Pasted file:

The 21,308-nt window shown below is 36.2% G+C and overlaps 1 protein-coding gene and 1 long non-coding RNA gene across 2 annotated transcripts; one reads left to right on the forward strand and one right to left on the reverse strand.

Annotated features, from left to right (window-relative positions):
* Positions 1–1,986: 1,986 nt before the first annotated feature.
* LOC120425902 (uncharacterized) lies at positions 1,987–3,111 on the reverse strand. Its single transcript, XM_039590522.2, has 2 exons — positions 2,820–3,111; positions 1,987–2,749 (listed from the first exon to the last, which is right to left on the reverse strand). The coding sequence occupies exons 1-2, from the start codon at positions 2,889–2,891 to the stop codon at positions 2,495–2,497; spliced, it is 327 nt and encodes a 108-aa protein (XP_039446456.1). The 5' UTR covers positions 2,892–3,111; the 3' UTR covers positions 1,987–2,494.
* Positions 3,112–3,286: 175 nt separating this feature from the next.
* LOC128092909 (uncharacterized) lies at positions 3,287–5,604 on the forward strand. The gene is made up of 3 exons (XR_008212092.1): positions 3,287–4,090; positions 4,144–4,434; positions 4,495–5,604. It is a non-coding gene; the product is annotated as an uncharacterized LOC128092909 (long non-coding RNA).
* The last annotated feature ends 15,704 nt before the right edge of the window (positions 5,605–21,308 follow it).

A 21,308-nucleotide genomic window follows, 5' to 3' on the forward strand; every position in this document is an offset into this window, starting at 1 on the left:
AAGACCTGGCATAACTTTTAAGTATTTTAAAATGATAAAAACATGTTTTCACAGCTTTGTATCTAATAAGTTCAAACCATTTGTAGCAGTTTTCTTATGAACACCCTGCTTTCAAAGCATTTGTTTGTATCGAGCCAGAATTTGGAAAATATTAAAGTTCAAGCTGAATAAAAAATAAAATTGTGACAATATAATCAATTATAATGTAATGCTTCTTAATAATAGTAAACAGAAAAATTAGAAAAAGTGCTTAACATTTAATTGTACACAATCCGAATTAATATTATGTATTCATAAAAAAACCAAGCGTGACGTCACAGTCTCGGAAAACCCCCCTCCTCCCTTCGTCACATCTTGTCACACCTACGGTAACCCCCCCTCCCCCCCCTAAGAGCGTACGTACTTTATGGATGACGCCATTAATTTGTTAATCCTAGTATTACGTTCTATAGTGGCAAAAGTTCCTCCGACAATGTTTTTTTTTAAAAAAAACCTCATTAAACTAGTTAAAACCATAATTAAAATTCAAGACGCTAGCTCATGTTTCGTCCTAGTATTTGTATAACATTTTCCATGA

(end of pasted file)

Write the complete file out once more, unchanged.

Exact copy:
The 21,308-nt window shown below is 36.2% G+C and overlaps 1 protein-coding gene and 1 long non-coding RNA gene across 2 annotated transcripts; one reads left to right on the forward strand and one right to left on the reverse strand.

Annotated features, from left to right (window-relative positions):
* Positions 1–1,986: 1,986 nt before the first annotated feature.
* LOC120425902 (uncharacterized) lies at positions 1,987–3,111 on the reverse strand. Its single transcript, XM_039590522.2, has 2 exons — positions 2,820–3,111; positions 1,987–2,749 (listed from the first exon to the last, which is right to left on the reverse strand). The coding sequence occupies exons 1-2, from the start codon at positions 2,889–2,891 to the stop codon at positions 2,495–2,497; spliced, it is 327 nt and encodes a 108-aa protein (XP_039446456.1). The 5' UTR covers positions 2,892–3,111; the 3' UTR covers positions 1,987–2,494.
* Positions 3,112–3,286: 175 nt separating this feature from the next.
* LOC128092909 (uncharacterized) lies at positions 3,287–5,604 on the forward strand. The gene is made up of 3 exons (XR_008212092.1): positions 3,287–4,090; positions 4,144–4,434; positions 4,495–5,604. It is a non-coding gene; the product is annotated as an uncharacterized LOC128092909 (long non-coding RNA).
* The last annotated feature ends 15,704 nt before the right edge of the window (positions 5,605–21,308 follow it).

A 21,308-nucleotide genomic window follows, 5' to 3' on the forward strand; every position in this document is an offset into this window, starting at 1 on the left:
AAGACCTGGCATAACTTTTAAGTATTTTAAAATGATAAAAACATGTTTTCACAGCTTTGTATCTAATAAGTTCAAACCATTTGTAGCAGTTTTCTTATGAACACCCTGCTTTCAAAGCATTTGTTTGTATCGAGCCAGAATTTGGAAAATATTAAAGTTCAAGCTGAATAAAAAATAAAATTGTGACAATATAATCAATTATAATGTAATGCTTCTTAATAATAGTAAACAGAAAAATTAGAAAAAGTGCTTAACATTTAATTGTACACAATCCGAATTAATATTATGTATTCATAAAAAAACCAAGCGTGACGTCACAGTCTCGGAAAACCCCCCTCCTCCCTTCGTCACATCTTGTCACACCTACGGTAACCCCCCCTCCCCCCCCTAAGAGCGTACGTACTTTATGGATGACGCCATTAATTTGTTAATCCTAGTATTACGTTCTATAGTGGCAAAAGTTCCTCCGACAATGTTTTTTTTTAAAAAAAACCTCATTAAACTAGTTAAAACCATAATTAAAATTCAAGACGCTAGCTCATGTTTCGTCCTAGTATTTGTATAACATTTTCCATGA